Republic of San Marino
A UNESCO World Heritage Site for good reason, the Republic of San Marino clings to its peaks and its sovereignty and is a unique place to visit. Ensconced within the borders of Italy, it touches Le Marche and Emilia Romagna regions. The tiny city-state is the world's oldest republic. It was recognized by UNESCO for its civic autonomy and continuity of democracy.
Tradition dates the founding to 301 AD when St. Marinus arrived on Mt. Titano seeking refuge from persecution with fellow countrymen from Dalmatia. A small community grew and the sympathetic landowner bequeathed the territory to them. It became known as the Free City of San Marino, with written testimony of the republic's history going back to at least the 900s, with its written statutes dating to the late 1200s. It has maintained a reputation of peace and refuge, offering asylum through the centuries to those fleeing political and religious persecution. Even Napoleon left San Marino independent and untouched.
The first sight is breathtaking with its dramatic landscape and storybook castles jutting from the pinnacles. The main city of San Marino is encircled by protective walls, and the fortresses are the symbol of the city as they have stood in guard over the republic for centuries. San Marino has its own license plates, stamps and coins (though the Euro is used as currency). While many balk that it is "touristy" and filled with kitschy shops (unfortunately), it still retains a regal air and a proud sense of its unusual history.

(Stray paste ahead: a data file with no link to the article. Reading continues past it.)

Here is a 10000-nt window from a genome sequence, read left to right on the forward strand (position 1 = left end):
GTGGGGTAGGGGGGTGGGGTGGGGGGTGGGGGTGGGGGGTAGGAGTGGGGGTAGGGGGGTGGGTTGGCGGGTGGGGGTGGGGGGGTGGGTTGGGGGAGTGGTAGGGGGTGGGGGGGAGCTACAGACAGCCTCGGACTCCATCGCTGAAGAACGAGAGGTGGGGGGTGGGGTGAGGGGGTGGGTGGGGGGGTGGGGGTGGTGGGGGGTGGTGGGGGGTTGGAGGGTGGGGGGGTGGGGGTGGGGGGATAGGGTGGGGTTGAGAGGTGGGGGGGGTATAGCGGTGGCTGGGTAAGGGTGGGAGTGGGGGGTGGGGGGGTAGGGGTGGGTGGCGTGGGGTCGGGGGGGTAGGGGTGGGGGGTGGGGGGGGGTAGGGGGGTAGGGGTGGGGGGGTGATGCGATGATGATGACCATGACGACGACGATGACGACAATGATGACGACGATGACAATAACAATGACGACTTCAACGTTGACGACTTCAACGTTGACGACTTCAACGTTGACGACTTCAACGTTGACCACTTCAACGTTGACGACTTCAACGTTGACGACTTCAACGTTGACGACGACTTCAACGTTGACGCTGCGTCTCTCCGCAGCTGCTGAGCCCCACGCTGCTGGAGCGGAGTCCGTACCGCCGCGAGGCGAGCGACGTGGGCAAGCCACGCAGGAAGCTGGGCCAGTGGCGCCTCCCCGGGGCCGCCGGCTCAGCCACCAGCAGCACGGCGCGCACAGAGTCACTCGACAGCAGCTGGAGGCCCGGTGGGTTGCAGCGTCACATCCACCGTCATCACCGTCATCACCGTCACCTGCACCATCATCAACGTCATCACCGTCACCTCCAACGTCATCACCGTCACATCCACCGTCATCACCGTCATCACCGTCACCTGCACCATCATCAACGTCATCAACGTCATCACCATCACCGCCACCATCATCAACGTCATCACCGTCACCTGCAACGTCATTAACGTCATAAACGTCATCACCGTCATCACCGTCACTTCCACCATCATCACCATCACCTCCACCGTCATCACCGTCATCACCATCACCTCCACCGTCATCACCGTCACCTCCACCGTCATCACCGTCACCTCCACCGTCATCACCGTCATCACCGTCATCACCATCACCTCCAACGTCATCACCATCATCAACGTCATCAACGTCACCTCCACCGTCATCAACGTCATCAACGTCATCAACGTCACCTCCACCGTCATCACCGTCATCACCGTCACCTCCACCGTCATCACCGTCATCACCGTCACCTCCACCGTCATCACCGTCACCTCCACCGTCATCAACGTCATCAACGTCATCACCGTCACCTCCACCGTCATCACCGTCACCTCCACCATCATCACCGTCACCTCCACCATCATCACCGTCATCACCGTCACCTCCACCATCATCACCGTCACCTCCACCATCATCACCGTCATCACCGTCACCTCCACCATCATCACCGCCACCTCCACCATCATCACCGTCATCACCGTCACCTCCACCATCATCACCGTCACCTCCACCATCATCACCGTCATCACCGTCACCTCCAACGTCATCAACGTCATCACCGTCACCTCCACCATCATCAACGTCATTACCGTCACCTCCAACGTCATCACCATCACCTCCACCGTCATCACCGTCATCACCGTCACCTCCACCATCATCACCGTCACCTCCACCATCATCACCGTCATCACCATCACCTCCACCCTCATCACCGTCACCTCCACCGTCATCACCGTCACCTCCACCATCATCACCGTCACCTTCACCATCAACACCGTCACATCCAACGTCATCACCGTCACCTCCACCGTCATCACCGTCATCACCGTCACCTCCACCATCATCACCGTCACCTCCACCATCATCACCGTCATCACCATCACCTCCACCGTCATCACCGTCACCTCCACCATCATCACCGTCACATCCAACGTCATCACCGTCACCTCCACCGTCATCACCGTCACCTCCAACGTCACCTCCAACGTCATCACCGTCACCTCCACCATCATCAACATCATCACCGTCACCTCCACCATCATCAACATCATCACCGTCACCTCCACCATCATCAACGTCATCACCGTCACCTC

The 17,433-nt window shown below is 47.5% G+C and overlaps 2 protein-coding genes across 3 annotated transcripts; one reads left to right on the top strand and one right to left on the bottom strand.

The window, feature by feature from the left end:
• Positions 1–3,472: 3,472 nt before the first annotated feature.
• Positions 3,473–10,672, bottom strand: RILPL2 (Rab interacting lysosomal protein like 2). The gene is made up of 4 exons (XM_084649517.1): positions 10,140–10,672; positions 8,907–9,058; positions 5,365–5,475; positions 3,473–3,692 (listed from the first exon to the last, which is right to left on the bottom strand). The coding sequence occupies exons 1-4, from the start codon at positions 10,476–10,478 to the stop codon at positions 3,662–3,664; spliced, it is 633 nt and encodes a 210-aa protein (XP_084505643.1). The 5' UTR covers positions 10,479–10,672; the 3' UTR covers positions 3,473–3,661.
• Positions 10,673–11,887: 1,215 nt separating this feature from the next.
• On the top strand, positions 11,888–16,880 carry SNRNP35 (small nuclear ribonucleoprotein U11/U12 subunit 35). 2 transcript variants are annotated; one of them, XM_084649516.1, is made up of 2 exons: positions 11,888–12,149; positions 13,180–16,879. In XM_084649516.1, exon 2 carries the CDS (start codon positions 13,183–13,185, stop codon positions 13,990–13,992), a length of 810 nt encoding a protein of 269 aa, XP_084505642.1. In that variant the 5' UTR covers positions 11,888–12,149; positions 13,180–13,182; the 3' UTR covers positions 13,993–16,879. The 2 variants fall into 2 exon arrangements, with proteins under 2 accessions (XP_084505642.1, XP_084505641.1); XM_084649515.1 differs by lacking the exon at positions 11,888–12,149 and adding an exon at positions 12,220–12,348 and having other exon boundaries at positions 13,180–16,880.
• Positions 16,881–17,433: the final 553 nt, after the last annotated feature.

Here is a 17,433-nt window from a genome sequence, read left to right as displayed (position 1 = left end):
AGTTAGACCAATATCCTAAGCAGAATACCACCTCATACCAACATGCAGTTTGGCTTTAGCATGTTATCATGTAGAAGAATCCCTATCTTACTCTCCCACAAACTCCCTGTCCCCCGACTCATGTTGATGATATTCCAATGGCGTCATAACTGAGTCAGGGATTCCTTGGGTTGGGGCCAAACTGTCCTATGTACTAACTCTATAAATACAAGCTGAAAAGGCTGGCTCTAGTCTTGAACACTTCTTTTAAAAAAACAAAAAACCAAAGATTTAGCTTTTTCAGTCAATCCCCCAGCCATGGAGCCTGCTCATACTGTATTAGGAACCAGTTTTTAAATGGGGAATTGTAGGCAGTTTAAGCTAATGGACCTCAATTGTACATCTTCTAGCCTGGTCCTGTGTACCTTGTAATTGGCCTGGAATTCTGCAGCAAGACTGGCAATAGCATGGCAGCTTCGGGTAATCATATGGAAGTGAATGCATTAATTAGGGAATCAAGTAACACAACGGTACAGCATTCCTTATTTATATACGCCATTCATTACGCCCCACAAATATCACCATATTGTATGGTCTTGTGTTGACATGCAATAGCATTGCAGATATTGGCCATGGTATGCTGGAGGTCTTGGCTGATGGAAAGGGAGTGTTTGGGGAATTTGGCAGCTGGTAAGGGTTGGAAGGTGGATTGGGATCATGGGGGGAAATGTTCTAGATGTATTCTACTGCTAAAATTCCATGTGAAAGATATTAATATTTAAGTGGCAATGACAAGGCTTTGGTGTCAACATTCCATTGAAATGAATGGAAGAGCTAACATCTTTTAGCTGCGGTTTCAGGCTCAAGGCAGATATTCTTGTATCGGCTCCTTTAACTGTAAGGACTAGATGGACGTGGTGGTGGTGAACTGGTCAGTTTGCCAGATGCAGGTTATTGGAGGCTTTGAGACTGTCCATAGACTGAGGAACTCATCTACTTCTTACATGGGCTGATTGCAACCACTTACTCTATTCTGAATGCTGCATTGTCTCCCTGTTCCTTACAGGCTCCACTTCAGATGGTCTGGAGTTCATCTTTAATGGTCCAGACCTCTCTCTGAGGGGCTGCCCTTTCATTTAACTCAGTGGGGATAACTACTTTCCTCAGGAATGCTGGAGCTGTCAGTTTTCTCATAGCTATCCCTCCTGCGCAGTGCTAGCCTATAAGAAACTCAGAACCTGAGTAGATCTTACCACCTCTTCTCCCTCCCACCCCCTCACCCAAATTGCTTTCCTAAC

Don't miss the changing of the guard in front of Palazzo Pubblico (hourly on the half-hour), with the militia in their dress uniforms. Piazza della Liberta' is an impressive spot, with the neo-gothic civic palace and the sweeping views over the hills on one side. The church of San Francesco and accompanying art gallery are worthy stops, and it's a must to pay homage to the founder at the Basilica of San Marino, a classic temple-style building which holds the remains of the saint. The Museo di Stato displays art and artifacts of the republic's history. Hike to the castles but also the trails around the small city-state (which measures 24 square miles); there are spectacular views to behold! Then go down to the plain below to the Ferrari Museum for a modern Italian contrast.
Within San Marino is a collection of small villages; while the main city in the walls is the most visited, the pretty Borgo Maggiore is worth a stop, as well. It retains its medieval character, and the porticoes still host the weekly mercato just as it has for centuries. Taste the area's traditional wines at the San Marino Winery (Consorzio Vini di San Marino). San Marino has a history of wine-making that goes back to the 13th centuries, and here you can sample vintages like Aleatico, Biancale, Ribolla, and Sangiovese.
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